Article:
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International Donors Warn Sri Lankan Government About Disrupting Peace Efforts

The United States and two other international donors have criticized Sri Lanka's coalition government, after one of its partners made statements the donors say could disrupt efforts to restart peace talks with separatist rebels.

The statement released by the international donors came after the People's Liberation Front, or JVP, repeatedly criticized the role Norway has played in mediating Sri Lanka's peace process.

Representatives from the United States, Japan and the Netherlands, whose ambassador represents the European Union, met with Sri Lankan President Chandrika Kumaratunga late Tuesday.

U.S. Embassy spokesman Philip Frayne says the group recommended that Ms. Kumaratunga ask the JVP to stop its criticism of Norway.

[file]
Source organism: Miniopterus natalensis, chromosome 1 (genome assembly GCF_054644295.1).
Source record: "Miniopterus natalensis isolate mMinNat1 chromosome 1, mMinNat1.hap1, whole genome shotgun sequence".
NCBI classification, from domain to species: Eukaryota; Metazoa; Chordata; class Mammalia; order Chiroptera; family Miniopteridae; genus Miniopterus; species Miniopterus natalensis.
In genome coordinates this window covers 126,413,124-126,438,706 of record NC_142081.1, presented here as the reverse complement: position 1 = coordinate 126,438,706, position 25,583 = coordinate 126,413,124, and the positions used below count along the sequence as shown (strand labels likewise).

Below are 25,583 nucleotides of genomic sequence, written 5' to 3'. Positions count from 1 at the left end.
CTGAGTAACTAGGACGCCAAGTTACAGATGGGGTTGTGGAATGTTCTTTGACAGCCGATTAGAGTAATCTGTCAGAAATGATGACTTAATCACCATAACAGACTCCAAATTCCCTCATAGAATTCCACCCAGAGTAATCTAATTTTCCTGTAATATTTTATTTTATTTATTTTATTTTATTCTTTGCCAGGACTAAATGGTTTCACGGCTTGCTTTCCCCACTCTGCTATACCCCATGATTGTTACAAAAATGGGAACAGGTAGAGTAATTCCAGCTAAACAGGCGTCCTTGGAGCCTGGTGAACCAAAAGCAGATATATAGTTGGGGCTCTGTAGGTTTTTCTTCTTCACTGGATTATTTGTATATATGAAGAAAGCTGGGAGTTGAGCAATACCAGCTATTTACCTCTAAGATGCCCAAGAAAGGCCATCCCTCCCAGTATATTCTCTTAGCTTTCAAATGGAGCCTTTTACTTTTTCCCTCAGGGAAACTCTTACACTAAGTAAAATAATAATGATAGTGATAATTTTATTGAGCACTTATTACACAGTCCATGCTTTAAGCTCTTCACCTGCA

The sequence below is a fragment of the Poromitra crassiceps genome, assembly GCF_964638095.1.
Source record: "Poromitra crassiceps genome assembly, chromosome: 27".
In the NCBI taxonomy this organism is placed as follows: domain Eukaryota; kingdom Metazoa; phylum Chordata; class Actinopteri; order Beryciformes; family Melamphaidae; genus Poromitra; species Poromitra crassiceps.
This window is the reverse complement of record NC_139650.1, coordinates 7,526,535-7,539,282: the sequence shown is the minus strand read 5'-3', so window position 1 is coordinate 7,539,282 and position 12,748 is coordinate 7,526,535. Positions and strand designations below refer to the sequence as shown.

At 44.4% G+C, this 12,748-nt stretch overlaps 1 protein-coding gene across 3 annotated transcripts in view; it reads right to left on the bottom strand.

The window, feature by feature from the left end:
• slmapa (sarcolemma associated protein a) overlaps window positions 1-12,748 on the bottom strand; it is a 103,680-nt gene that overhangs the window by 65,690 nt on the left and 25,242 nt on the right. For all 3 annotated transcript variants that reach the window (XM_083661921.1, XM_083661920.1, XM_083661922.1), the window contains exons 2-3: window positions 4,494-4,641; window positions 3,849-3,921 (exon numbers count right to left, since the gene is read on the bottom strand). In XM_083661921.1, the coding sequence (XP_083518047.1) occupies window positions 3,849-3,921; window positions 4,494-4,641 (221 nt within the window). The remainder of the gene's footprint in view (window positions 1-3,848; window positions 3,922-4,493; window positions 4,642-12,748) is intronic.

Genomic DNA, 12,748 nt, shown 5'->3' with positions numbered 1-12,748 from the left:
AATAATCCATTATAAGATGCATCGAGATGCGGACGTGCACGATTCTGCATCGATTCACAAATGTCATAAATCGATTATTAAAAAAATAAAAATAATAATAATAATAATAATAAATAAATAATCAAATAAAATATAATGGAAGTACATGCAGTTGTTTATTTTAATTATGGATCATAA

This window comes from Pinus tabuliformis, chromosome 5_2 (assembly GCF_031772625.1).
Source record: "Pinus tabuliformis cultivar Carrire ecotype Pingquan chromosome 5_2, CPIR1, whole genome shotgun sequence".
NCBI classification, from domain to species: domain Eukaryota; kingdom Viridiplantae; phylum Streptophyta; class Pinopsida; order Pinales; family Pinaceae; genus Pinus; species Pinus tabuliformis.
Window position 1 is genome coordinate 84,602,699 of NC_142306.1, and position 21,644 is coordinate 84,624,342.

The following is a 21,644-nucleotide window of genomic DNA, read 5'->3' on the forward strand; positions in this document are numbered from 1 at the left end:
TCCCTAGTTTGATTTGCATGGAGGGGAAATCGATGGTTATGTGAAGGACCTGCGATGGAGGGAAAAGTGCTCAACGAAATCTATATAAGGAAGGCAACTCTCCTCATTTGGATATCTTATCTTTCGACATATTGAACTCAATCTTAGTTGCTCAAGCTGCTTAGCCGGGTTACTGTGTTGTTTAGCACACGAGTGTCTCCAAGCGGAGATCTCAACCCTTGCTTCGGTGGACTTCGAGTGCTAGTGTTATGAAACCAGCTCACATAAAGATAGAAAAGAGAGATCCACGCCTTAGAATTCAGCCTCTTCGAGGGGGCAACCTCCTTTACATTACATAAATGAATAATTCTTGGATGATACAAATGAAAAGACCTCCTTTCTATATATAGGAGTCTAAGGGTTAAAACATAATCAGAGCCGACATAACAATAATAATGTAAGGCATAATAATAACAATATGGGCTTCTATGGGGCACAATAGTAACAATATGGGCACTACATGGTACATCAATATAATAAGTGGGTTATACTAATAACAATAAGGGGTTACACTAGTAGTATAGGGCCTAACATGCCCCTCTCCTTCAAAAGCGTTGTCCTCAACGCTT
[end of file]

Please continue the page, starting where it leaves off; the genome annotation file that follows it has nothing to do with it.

"We think Norway has been playing a very positive role in trying to get the sides to the table for talks. And we saw no reason why a coalition party should be criticizing that role," he said.

Ms. Kumaratunga formed a coalition government in April after her party failed to win a majority in parliamentary elections. The small, Marxist-oriented JVP strongly opposes the peace process with the Tamil Tiger rebels.

Norway has facilitated the peace process since February 2002 - when it brokered a cease-fire between the two sides. But talks have been stalled for more than 18 months.

The impasse is centered on the rebel's demand for virtual autonomy in northern and eastern Sri Lanka, which the ethnic Tamil minority dominates - a demand the government says is excessive. Those are the same areas the rebels wanted to become an independent Tamil state during 20 years of fighting with government forces, in which more than 60,000 people died.

The statement from the aid donors comes as a Norwegian peace broker visits Sri Lanka this week for talks with government and rebel leaders. The Tamil Tigers warned last month that if peace talks do not resume soon, they are prepared to go back to war.